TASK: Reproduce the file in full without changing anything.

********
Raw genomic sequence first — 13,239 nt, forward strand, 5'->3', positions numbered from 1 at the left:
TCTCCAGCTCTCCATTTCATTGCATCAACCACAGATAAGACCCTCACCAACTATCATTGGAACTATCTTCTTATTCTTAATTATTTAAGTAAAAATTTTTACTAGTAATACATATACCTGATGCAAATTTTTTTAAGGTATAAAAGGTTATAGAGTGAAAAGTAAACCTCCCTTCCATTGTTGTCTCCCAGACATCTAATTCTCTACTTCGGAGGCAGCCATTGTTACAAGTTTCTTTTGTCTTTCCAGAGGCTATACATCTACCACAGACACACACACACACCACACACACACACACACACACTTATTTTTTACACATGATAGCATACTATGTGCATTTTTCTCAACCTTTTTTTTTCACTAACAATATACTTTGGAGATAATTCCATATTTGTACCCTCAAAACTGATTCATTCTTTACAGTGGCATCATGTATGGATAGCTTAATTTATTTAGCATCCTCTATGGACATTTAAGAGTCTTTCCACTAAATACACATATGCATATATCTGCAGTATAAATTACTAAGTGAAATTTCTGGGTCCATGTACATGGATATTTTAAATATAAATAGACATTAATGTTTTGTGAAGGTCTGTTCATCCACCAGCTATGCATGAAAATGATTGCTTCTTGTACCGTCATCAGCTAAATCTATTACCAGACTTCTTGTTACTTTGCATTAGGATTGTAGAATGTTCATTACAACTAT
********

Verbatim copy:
Raw genomic sequence first — 13,239 nt, forward strand, 5'->3', positions numbered from 1 at the left:
TCTCCAGCTCTCCATTTCATTGCATCAACCACAGATAAGACCCTCACCAACTATCATTGGAACTATCTTCTTATTCTTAATTATTTAAGTAAAAATTTTTACTAGTAATACATATACCTGATGCAAATTTTTTTAAGGTATAAAAGGTTATAGAGTGAAAAGTAAACCTCCCTTCCATTGTTGTCTCCCAGACATCTAATTCTCTACTTCGGAGGCAGCCATTGTTACAAGTTTCTTTTGTCTTTCCAGAGGCTATACATCTACCACAGACACACACACACACCACACACACACACACACACACTTATTTTTTACACATGATAGCATACTATGTGCATTTTTCTCAACCTTTTTTTTTCACTAACAATATACTTTGGAGATAATTCCATATTTGTACCCTCAAAACTGATTCATTCTTTACAGTGGCATCATGTATGGATAGCTTAATTTATTTAGCATCCTCTATGGACATTTAAGAGTCTTTCCACTAAATACACATATGCATATATCTGCAGTATAAATTACTAAGTGAAATTTCTGGGTCCATGTACATGGATATTTTAAATATAAATAGACATTAATGTTTTGTGAAGGTCTGTTCATCCACCAGCTATGCATGAAAATGATTGCTTCTTGTACCGTCATCAGCTAAATCTATTACCAGACTTCTTGTTACTTTGCATTAGGATTGTAGAATGTTCATTACAACTAT